As you all know, our family like to travel and mountains seem to often feature in our travels, whether it be the Alps or the Atlas, and most commonly The Great Rift Valley. The children much prefer to be climbing than travelling in the car, not just because they’re good climbers, but to travel in the car across mountains while Andrew is driving is driving is frankly, terrifying. I’m sure I’ve told you this before. He just cannot keep his eyes on the road. ‘Look at that amazing scene’ he’ll say head out the window, pointing across the great crevice we are perilously near the edge of. ‘No look at the the road’ the children are screaming from the backseat. We have learned that is better that if I drive across mountain roads. I might miss the beautiful scenery, but at least we get there. So generally, we prefer to be on foot. And so it was nearly 10 years ago now that whilst on holiday with family and friends in Syria, and unbeknown to us, it was the days before smartphones, a volcano in Iceland erupted and ceased all air travel. It was a call from home that alerted us to the facts that we were not going to be flying home the next day as planned, and that we were stuck. We decided for some Madcap reason that we would walk.

Luckily, we were backpacking anyway. So with a combination of buses, trains, boats and our feet, we made our way home from Damascus through Turkey, to Greece, to Italy, to France, and finally to the UK, nearly 3000 miles. The journey certainly had its lows. We didn’t have much money. We couldn’t afford to stay in hotels, or travel in style. But there were high points to, and it was definitely something that the children will never forget. But it was only weeks later that the war in Syria became a reality. And suddenly, hundreds and then thousands, and then millions of people began that very same journey. Only they weren’t going home, but fleeing to an unknown and very uncertain future. It was a moment of transfiguration for both Andrew and I. For Andrew, it would take him back to Syria, and people and places we’d got to know and love. He would risk his life to study and to tell the true story of that country.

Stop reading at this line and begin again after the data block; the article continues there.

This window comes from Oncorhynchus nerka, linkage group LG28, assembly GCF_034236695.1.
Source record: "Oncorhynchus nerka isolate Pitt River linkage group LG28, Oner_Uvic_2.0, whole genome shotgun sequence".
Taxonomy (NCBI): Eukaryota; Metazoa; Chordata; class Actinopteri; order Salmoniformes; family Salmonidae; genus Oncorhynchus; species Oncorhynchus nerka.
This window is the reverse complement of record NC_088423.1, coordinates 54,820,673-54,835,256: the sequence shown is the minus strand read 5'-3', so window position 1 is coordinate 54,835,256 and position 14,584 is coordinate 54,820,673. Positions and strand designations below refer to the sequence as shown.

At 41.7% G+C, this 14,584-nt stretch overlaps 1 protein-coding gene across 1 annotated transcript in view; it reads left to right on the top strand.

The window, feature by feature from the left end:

For me, it would deepen concern, to campaign to demonstrate work in any way for those people around the world who are displaced from their homes, and forced to flee mainly because of the greed and the pursuit of power and wealth of others. Last week, as some of you know, Andrew and I spent a few days in Calais with a charity that seeks to improve the lives of some of those people who had to flee their homeland.

It was an inspiring trip, and one which I’ll tell you more about over the weeks, and I’m sure I will be talking to Ian, and we’ll have something up on the website for you to watch fairly soon.